The positioning statement

positioningThere are lots of business tools that are useful for writers of business books, and this one is particularly helpful towards the end of the strategic thinking piece, as you prepare to move over into content marketing and more specifically into writing your book.

A positioning statement is the pure distilled essence of your strategy – who you serve, what makes you different and why it matters – from which  all your marketing content will flow. It’s deceptively simple, only one or two sentences, but done right it has two benefits: it forces you to get crystal clear on what makes your business distinctive, and then it helps you communicate that to the world. Ideally it will link directly to the title and message of your book, making it part of a broader consistent content marketing strategy.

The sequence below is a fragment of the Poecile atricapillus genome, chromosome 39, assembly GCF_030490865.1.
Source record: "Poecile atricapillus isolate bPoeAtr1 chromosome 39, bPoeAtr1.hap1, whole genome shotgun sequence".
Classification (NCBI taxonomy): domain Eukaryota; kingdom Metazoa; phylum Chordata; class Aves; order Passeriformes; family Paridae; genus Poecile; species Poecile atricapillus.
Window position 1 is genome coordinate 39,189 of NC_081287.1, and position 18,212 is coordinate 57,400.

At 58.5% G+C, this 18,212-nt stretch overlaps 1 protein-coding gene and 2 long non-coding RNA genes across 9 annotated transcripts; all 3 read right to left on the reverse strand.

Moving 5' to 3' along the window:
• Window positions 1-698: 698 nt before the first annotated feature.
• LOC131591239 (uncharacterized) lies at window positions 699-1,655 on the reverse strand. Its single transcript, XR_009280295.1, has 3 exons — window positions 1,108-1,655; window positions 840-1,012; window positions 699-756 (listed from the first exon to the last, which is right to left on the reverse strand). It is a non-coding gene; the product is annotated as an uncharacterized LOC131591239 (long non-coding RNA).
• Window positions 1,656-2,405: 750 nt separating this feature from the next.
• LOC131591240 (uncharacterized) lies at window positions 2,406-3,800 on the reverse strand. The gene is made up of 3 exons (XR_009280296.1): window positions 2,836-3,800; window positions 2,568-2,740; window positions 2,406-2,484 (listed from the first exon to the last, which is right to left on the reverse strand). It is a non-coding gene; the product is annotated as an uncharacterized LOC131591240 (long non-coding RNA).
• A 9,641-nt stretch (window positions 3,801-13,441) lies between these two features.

So how do you create a positioning statement? Start by brainstorming answers to these questions:

·      Who are you?

·      What is your business?

·      Who is your ideal customer?

·      What are the needs of your ideal customer?

·      Who are your competitors?

·      What is the key benefit of your company over your competitors?

·      What is the unique benefit you offer? 

Then spend some time ruthlessly chopping and honing until you’ve distilled it into the simplest, most powerful expression of your business that you can.

If it helps, you can use a template such as this:

 For (target customers) who (have the following problem) I offer (describe the solution) that provides (describe the key benefit). Unlike (cite the competition), I (describe the key point of competitive differentiation).

 Once you’re happy with your positioning statement, use it in your marketing and your networking, and review it regularly to make sure it still reflects your business appropriately as you evolve. Test your book against it as you write: does it have the same focus and clarity, and does it fit your ambitions as a business, not just as an author?